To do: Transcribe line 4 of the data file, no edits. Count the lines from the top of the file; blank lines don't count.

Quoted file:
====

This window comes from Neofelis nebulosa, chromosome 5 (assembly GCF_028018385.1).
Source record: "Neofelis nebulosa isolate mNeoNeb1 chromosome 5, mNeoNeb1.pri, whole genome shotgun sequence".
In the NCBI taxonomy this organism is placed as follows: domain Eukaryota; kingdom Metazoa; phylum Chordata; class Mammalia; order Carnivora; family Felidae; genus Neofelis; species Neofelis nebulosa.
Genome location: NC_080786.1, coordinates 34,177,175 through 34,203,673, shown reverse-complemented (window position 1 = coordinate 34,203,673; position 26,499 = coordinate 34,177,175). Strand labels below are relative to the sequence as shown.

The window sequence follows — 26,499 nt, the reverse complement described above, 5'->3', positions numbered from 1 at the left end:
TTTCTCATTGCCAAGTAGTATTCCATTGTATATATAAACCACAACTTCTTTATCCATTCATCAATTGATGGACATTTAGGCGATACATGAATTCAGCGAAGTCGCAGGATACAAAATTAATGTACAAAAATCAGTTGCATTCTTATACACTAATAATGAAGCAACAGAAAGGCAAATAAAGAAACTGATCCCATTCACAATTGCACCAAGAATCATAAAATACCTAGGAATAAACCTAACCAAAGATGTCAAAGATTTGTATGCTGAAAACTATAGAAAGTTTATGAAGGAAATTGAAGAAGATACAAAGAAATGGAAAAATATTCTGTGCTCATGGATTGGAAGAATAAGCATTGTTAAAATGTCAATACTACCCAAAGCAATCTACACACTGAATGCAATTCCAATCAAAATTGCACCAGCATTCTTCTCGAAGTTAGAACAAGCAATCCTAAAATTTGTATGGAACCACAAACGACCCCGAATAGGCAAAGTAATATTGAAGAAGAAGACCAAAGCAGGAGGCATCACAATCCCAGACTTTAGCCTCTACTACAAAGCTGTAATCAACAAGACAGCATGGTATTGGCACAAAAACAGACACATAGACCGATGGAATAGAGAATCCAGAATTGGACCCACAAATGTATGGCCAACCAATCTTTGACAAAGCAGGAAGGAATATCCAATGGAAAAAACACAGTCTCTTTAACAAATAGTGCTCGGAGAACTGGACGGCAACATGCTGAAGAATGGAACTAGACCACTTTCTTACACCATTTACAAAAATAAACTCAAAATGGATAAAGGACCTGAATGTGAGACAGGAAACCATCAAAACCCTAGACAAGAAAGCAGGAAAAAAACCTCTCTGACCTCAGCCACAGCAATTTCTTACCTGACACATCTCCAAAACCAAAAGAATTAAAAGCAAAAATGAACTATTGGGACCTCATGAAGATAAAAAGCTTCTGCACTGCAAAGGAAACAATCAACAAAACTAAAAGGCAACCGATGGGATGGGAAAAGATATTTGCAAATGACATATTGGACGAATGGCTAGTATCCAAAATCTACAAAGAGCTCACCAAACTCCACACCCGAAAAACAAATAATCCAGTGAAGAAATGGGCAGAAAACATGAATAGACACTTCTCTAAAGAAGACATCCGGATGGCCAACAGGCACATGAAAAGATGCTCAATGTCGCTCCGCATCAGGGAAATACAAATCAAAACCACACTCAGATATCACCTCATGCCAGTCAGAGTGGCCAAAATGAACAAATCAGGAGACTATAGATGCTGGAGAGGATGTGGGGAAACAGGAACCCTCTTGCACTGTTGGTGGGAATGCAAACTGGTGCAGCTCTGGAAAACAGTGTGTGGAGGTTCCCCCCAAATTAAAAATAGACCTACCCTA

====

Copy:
Genome location: NC_080786.1, coordinates 34,177,175 through 34,203,673, shown reverse-complemented (window position 1 = coordinate 34,203,673; position 26,499 = coordinate 34,177,175). Strand labels below are relative to the sequence as shown.